“I feel like I needed to do that to give them the best care,” she said. “Whether I was an intern or not and no matter how many hours I spent there, I wanted to make sure I could answer questions and be able to help them.”

Garren hopes to land a job as a social worker in a medical setting.  At Frazier and through her studies at Spalding, she has developed an understanding and appreciative for trauma-informed care.

“No matter what field of social work you go into, I think trauma-informed care is probably one of the biggest things we need to consider post-COVID,” said Garren, who earned a minor in addiction studies from Spalding.

Garren said she “can’t gush enough” about the support she received from the professors in the School of Social Work, who were flexible with students during the pandemic.

Garren said her cohort was a close-knit group who supported each other when a classmate passed away last year. Garren’s father also died in the past year.

The small class sizes and the supportive network were among Garren’s favorite aspects of the Spalding program. She envisions staying in touch with all her classmates and instructors and expects that they will be valuable resources to each other, offering perspectives from their respective social work specialties.

Garren said finishing at Spalding is bittersweet because she will miss the interactions with her classmates and teachers. She is eager to get in the social work workforce, but she expects that she’ll eventually come back for her Master of Social Work degree.

Commencement has represented a time for Garren to reflect on her accomplishments.

“Things happen and you may feel like you’re never going to be able to attain that degree that you always wanted because life kind of gets in the way,” she said. “Then you take a chance and you make lots of sacrifices. You end up telling people no to a lot of things because you have to write a paper, you have to study, you have to (prioritize) what’s most important, and it’s to get that degree. I made the choice to make it my priority, and I’m glad that I did.”

The stress of attending college during the pandemic and the national upheaval over racial injustice made for a heavy final year for Jaz’Myne Ware as a Bachelor of Science of Social Work student at Spalding University.

But Ware and her classmates persevered, celebrating the completion of their degree at Commencement on Saturday, June 5.

“All the hard work has paid off,” she said. “It’s been a lot of work.”

Through the struggle, Ware learned about herself and her desire to advocate for social change. She established herself as an exemplary student and student leader, and she was recognized at Commencement as the recipient of one of the university’s two highest undergraduate honors – the Mother Catherine Spalding Service Learning Award.

“I really just support the belief that everyone deserves the right to happiness and dignity of self, no matter their nationality or gender identity or race or where they’re from,” Ware said. Over the past year, “I learned this is where I need to be. This is what I’m meant to do.”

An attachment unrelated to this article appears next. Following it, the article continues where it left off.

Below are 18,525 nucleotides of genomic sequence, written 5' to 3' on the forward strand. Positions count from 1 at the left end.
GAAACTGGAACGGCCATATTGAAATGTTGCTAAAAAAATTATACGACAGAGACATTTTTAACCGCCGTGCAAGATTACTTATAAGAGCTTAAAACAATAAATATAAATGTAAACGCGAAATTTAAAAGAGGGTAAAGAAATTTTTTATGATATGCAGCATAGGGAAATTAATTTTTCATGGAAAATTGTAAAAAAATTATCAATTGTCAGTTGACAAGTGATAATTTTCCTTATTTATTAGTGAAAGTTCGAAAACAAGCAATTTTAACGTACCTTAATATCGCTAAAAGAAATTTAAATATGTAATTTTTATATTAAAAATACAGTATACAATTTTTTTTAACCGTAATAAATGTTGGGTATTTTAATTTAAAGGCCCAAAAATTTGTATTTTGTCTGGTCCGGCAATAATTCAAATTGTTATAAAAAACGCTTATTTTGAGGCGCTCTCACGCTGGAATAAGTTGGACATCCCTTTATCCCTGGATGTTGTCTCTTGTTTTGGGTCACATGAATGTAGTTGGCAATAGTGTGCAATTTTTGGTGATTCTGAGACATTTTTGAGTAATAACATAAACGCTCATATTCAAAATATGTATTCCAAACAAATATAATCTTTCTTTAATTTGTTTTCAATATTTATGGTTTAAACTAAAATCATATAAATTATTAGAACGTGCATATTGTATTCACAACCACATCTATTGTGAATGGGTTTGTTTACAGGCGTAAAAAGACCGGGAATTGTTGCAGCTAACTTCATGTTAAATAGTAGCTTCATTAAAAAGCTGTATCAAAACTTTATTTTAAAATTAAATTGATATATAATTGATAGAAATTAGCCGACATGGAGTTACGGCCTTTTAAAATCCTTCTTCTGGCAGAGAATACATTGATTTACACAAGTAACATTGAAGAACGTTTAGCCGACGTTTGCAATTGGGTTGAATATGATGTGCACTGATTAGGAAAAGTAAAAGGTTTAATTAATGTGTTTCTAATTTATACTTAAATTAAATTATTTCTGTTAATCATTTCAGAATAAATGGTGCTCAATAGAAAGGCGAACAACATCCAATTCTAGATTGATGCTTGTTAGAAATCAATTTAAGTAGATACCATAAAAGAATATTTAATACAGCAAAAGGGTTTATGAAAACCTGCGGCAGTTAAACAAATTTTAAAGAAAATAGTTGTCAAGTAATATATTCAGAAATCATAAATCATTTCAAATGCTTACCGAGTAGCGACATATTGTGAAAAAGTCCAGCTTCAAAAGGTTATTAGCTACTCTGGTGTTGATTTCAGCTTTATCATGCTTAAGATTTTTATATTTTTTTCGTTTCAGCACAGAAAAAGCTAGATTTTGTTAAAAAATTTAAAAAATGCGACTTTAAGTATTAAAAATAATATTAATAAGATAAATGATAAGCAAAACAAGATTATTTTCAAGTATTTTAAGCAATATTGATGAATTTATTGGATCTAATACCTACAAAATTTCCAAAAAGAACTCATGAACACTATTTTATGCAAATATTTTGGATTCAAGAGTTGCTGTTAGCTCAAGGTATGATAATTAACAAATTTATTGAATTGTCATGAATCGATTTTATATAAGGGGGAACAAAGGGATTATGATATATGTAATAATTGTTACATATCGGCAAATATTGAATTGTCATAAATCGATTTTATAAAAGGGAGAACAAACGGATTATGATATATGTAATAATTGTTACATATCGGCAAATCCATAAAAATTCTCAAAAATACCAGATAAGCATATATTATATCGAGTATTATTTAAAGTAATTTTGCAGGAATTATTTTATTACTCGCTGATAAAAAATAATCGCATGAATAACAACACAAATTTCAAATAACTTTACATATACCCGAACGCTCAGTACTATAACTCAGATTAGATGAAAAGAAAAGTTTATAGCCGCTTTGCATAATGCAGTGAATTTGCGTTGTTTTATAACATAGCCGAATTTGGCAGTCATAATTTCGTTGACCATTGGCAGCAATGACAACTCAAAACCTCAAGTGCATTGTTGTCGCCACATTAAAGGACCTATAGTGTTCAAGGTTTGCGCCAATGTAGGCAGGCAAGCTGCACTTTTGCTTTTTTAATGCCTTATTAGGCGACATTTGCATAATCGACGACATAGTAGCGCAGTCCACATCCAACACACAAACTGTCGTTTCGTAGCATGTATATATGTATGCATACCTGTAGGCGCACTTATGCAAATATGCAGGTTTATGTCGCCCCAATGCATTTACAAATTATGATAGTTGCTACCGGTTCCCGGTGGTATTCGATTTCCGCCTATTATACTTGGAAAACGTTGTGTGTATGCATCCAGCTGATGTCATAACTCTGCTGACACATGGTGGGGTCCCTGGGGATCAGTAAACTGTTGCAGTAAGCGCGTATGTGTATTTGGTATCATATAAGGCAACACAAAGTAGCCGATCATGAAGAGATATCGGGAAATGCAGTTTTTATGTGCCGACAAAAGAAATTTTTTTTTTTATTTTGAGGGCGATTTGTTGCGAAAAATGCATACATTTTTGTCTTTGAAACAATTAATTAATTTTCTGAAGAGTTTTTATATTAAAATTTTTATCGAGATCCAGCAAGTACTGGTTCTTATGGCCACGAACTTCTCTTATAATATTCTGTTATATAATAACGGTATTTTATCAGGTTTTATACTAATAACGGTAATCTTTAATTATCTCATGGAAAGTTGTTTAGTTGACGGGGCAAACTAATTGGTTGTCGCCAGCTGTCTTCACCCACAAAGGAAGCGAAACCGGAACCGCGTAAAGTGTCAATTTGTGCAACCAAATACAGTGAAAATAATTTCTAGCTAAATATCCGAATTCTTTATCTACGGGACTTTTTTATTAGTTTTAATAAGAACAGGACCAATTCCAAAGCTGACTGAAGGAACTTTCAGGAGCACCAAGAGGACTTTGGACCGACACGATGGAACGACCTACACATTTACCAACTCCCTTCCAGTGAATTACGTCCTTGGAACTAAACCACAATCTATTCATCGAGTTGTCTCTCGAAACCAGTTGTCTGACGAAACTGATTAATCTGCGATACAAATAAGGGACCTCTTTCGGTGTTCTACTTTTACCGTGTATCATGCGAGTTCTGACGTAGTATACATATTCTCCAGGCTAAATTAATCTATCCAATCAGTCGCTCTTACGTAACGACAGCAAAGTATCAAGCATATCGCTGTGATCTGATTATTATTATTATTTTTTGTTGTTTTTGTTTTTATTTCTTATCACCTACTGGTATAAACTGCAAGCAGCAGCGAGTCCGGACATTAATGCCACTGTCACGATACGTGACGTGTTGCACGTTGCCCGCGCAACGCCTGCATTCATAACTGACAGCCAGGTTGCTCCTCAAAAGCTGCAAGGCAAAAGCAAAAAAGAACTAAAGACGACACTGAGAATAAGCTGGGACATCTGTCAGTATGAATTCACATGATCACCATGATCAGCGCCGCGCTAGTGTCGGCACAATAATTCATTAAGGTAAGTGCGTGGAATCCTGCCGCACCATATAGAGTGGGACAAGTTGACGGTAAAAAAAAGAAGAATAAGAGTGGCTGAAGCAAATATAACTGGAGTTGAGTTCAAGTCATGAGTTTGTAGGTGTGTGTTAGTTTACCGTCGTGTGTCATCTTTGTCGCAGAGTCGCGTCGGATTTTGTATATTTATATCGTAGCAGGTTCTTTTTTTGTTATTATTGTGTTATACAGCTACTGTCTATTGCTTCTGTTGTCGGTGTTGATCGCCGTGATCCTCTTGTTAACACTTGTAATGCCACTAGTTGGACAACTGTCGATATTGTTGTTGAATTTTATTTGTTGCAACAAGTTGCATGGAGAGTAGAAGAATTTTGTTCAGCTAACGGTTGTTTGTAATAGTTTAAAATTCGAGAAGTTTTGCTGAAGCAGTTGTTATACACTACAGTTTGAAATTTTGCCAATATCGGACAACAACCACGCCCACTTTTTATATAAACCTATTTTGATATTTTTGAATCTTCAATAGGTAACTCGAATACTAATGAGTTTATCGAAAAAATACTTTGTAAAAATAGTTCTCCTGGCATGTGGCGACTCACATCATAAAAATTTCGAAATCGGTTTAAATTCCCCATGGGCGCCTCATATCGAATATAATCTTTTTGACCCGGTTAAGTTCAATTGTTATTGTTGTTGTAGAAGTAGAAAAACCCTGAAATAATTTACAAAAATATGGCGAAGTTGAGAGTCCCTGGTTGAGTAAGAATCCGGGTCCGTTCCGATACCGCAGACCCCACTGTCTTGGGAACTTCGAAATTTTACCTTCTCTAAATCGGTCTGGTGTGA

SCHOOL OF SOCIAL WORK | Overview | BSSW | MSW | DSW

During her undergraduate career, Ware was a seven-time Dean’s List selection who was praised by faculty and staff for her intellect, contributions to class discourse and involvement in campus organizations and activities. Additionally, she proudly became a participant in the demonstrations for racial justice that took place in downtown Louisville last year.

She said the fact that the protests often took place near Spalding’s campus was an “eye-opener,” especially as a social work student.

“When everything first happened last year, I kind of felt a calling to protest,” Ware said. “Instead of ignoring that – I was very nervous and anxious because it was my first time protesting – I took that big leap. That kind of opened me up a little bit because I’d seen how a community can come together. Seeing that power and feeling that energy really kind of fueled me and my social work side. I was like, ‘OK, people care. It’s just a matter of getting people out there.’”

COMMENCEMENT 2021
*Home page for info and links to ceremony replays and programs
*Bios of all university award winners
*Read President McClure’s Commencement address and top 10 list
*Tons of photos on Spalding’s Commencement Facebook album
*Graduate features and Q&As

Spalding has truly been home to Ware, who has lived in the residence halls year-round for four years. She excelled as a work-study in the Spalding Library, and she was a leader in Spalding’s Sexuality and Gender Acceptance student organization, among other leadership positions on campus.

Ware’s social work practicum at Family Scholar House, which supports single parents who are pursuing their educational and career goals, was so successful that it landed her a job with the organization as a case management specialist.

Ware plans to remain at Spalding through next year as a student in the Master of Social Work program. After gaining the one-on-one client experience at Family Scholar House, Ware said she would like to placed in a macro-level practicum in her master’s program.

Ware eventually hopes to work in development of low-income communities of color. She also wants to educate young people about the profession of social work and spread awareness about the need for more social workers as a way to bring about positive social change.